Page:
It's got to stop

Hen harrier Mark Hamblin 2020vision

Earlier this week RSPB reported that there had been 68 confirmed instances of bird of prey persecution in 2017 – with only one conviction.

Already this year we have seen the disappearance of a ringed hen harrier chick from the Peak District National Park as well as the shooting of a red kite on Saddleworth Moor.

Tim Birch, Head of Living Landscapes at Derbyshire Wildlife Trust said, “This has got to stop. Often, wildlife crimes are not reported so the actual figures are likely to be much higher than those stated. There are laws in place which should protect these special birds but they are being ignored and we must, collectively, be much stronger about raising awareness and ensuring the laws are enforced.”

Hen harrier Mark Hamblin 2020vision

Hen harrier Mark Hamblin 2020vision

Dr Jo Smith, CEO at Derbyshire Wildlife Trust added, “We want to see healthy wildlife rich landscapes in our National Parks and this will only happen if inappropriate management and illegal persecution stops. Nature’s recovery is vital and we believe everyone should have the opportunity to see some of our most spectacular wildlife including peregrines, hen harriers and goshawks.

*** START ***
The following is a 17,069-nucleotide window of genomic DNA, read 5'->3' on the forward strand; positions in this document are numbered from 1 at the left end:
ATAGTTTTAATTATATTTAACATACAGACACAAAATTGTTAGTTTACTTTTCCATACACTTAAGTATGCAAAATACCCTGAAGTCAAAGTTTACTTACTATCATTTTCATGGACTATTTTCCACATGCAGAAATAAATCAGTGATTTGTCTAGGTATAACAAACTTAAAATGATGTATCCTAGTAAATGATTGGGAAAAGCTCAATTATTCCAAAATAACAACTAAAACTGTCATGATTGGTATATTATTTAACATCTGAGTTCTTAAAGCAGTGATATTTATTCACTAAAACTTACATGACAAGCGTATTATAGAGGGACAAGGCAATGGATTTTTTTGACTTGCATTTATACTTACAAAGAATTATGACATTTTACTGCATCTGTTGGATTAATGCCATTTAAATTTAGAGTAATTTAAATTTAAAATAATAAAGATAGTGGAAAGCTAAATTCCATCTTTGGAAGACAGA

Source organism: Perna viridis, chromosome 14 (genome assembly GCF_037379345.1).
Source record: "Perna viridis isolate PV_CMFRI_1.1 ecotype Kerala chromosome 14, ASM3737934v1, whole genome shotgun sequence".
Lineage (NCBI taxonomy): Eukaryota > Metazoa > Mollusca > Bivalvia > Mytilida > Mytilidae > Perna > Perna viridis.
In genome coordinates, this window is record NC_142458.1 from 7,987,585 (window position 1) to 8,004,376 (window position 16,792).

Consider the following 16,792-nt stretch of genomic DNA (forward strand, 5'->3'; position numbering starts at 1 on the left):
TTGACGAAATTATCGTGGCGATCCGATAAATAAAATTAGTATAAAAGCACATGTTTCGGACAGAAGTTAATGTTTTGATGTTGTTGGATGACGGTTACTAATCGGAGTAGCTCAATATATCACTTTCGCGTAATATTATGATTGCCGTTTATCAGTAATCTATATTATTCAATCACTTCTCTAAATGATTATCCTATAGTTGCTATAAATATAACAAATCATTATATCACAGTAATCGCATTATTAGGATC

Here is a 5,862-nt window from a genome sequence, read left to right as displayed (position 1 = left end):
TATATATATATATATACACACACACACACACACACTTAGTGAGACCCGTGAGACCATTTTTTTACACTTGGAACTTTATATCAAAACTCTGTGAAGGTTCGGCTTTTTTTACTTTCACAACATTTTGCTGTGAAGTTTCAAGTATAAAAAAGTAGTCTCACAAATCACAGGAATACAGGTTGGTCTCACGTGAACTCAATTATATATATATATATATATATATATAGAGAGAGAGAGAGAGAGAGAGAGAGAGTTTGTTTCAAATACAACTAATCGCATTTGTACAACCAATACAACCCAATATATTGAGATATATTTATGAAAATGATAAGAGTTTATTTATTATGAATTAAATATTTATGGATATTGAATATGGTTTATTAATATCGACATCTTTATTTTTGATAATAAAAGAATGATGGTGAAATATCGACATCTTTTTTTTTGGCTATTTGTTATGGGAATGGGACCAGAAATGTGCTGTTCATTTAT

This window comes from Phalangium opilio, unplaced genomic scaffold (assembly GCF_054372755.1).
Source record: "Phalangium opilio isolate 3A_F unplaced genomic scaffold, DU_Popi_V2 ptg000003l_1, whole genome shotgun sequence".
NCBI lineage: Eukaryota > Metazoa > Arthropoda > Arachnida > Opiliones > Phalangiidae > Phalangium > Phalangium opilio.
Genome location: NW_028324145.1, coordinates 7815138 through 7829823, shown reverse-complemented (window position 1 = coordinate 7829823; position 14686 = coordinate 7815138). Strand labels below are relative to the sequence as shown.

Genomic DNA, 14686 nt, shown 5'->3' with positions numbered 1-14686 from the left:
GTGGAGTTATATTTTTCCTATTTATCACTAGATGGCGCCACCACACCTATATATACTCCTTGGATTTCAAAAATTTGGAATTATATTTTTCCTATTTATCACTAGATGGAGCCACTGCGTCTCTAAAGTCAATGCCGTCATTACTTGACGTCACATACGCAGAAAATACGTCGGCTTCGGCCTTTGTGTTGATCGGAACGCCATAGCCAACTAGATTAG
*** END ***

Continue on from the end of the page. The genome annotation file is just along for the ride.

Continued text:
Along with many others, we’re calling on the Government, the conservation sector, decision makers and landowners to work together to ensure a wilder Britain.”

How can I report a wildlife crime?

If you think you have witnessed a wildlife crime or you have any information regarding a wildlife crime please contact Derbyshire Constabulary immediately on 101 or anonymously via Crimestoppers on 0800 555 111.

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